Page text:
Turkey’s largest business group on Sept. 23 sought to assure
businesspeople on the political and economic stability in the country following the failed July 15 coup attempt.
Cansen Başaran-Symes, chairwoman of the influential Turkish Industry and Business Association (TÜSİAD), said the defeated coup attempt led to confusion among German
business partners, but their exchanges in Berlin offered a better picture of the situation.
“We are closely following the German
media coverage and the negative atmosphere regarding Turkey since the July 15 coup attempt. Our aim with this visit has been to correct the wrong perceptions, by clearly telling what has really happened in Turkey. We have had very fruitful meetings,” she told a press conference.
Başaran-Symes emphasized that the coup attempt was a real threat against democracy and defeated after the Turkish people took to the streets while political leaders, NGOs, and business organizations demonstrated unity. The July 15 coup attempt was believed to have been organized by followers of U.S.-based preacher Fethullah Gülen. Turkey’s declaration of a three-month state of emergency in the aftermath of the events and seizure of assets belonging to several businessmen suspected of having links to the group led to concerns among some foreign investors.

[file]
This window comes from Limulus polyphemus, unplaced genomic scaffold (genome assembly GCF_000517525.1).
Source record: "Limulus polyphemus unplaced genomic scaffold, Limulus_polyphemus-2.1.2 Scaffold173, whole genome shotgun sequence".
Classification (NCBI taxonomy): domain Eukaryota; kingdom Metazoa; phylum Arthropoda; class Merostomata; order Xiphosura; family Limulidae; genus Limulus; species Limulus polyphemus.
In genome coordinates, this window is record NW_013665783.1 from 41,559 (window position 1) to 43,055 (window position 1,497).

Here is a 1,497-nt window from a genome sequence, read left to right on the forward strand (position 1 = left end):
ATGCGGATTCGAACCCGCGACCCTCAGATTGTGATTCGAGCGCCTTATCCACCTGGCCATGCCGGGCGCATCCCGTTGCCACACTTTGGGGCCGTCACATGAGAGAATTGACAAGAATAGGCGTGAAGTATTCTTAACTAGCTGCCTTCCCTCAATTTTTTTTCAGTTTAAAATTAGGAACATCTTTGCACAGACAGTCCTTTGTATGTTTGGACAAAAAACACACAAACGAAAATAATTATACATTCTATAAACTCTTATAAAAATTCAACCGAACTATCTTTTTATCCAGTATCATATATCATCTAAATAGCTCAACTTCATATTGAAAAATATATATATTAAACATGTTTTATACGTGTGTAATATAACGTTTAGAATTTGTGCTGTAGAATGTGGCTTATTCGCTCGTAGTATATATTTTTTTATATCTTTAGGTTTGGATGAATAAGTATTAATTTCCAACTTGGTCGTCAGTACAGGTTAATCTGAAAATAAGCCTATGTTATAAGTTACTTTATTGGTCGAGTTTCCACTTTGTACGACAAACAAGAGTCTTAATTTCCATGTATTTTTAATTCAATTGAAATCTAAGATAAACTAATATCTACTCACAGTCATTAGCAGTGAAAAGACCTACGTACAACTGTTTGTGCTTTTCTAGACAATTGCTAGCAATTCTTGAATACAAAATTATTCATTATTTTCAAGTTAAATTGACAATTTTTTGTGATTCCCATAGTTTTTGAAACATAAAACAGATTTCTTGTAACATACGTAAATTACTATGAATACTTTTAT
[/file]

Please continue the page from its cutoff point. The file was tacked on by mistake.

Başaran-Symes underlined that the measures so far had a very limited effect on the business of big companies.
She said concerns expressed by some foreign investors on the investment climate in Turkey would likely be addressed by expected measures towards further normalization in the country and by the realization of much-awaited reforms.
“I believe that we can address the remaining concerns on the investment climate by swiftly focusing on the reforms and by demonstrating our economic advantages,” she said.
The Turkish businesswoman also stressed the importance of reviving Turkey’s stalled EU membership talks, to facilitate positive developments in the country.
“We believe that Turkey’s EU process has become more important than any time before. During our meetings in Germany we have underlined the need for creating a positive agenda between the EU and Turkey again,” she said.
Başaran-Symes called on Germany to use its influence for reviving EU-Turkey ties, by opening chapters 23 and 24 in Turkey’s EU membership talks, which cover the reforms in the fields of democracy, rule of law and fundamental rights.
EU heavyweight Germany is Turkey’s main economic and trade partner. In 2015, the bilateral trade volume reached 36.8 billion euros. More than 6,500 German
companies are currently active in Turkey.